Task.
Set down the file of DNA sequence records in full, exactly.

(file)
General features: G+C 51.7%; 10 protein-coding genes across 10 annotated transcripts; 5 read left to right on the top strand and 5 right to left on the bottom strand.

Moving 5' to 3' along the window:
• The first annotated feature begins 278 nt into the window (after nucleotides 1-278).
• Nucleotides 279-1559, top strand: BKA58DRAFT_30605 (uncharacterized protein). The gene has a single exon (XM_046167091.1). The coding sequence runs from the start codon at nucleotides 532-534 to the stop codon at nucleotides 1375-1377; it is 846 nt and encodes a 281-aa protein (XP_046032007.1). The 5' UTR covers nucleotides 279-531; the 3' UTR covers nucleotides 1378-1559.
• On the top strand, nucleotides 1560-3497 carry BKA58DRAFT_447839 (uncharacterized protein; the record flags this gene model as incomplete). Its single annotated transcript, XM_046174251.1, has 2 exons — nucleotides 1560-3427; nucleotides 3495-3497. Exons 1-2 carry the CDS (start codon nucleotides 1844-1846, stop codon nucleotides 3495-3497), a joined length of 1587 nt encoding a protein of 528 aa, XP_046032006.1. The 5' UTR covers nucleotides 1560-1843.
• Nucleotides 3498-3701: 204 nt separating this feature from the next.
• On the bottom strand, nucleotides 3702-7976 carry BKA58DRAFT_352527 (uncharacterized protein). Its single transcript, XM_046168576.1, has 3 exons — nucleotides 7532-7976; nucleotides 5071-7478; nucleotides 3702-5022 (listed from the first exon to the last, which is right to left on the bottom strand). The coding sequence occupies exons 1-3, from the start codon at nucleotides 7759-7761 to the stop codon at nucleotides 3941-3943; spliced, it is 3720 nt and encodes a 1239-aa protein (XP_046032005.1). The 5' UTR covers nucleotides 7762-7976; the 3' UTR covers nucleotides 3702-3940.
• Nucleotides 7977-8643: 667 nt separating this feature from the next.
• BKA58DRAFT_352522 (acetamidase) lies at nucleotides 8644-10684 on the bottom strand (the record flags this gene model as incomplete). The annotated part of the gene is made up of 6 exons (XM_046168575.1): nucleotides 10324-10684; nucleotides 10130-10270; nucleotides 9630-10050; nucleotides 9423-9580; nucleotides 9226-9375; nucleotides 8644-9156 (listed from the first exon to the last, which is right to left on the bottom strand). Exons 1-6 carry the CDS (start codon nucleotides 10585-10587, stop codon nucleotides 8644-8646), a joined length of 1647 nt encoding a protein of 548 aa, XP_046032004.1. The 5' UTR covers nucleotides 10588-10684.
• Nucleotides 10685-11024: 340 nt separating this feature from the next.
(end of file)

General features: G+C 51.7%; 10 protein-coding genes across 10 annotated transcripts; 5 read left to right on the top strand and 5 right to left on the bottom strand.

Moving 5' to 3' along the window:
• The first annotated feature begins 278 nt into the window (after nucleotides 1-278).
• Nucleotides 279-1559, top strand: BKA58DRAFT_30605 (uncharacterized protein). The gene has a single exon (XM_046167091.1). The coding sequence runs from the start codon at nucleotides 532-534 to the stop codon at nucleotides 1375-1377; it is 846 nt and encodes a 281-aa protein (XP_046032007.1). The 5' UTR covers nucleotides 279-531; the 3' UTR covers nucleotides 1378-1559.
• On the top strand, nucleotides 1560-3497 carry BKA58DRAFT_447839 (uncharacterized protein; the record flags this gene model as incomplete). Its single annotated transcript, XM_046174251.1, has 2 exons — nucleotides 1560-3427; nucleotides 3495-3497. Exons 1-2 carry the CDS (start codon nucleotides 1844-1846, stop codon nucleotides 3495-3497), a joined length of 1587 nt encoding a protein of 528 aa, XP_046032006.1. The 5' UTR covers nucleotides 1560-1843.
• Nucleotides 3498-3701: 204 nt separating this feature from the next.
• On the bottom strand, nucleotides 3702-7976 carry BKA58DRAFT_352527 (uncharacterized protein). Its single transcript, XM_046168576.1, has 3 exons — nucleotides 7532-7976; nucleotides 5071-7478; nucleotides 3702-5022 (listed from the first exon to the last, which is right to left on the bottom strand). The coding sequence occupies exons 1-3, from the start codon at nucleotides 7759-7761 to the stop codon at nucleotides 3941-3943; spliced, it is 3720 nt and encodes a 1239-aa protein (XP_046032005.1). The 5' UTR covers nucleotides 7762-7976; the 3' UTR covers nucleotides 3702-3940.
• Nucleotides 7977-8643: 667 nt separating this feature from the next.
• BKA58DRAFT_352522 (acetamidase) lies at nucleotides 8644-10684 on the bottom strand (the record flags this gene model as incomplete). The annotated part of the gene is made up of 6 exons (XM_046168575.1): nucleotides 10324-10684; nucleotides 10130-10270; nucleotides 9630-10050; nucleotides 9423-9580; nucleotides 9226-9375; nucleotides 8644-9156 (listed from the first exon to the last, which is right to left on the bottom strand). Exons 1-6 carry the CDS (start codon nucleotides 10585-10587, stop codon nucleotides 8644-8646), a joined length of 1647 nt encoding a protein of 548 aa, XP_046032004.1. The 5' UTR covers nucleotides 10588-10684.
• Nucleotides 10685-11024: 340 nt separating this feature from the next.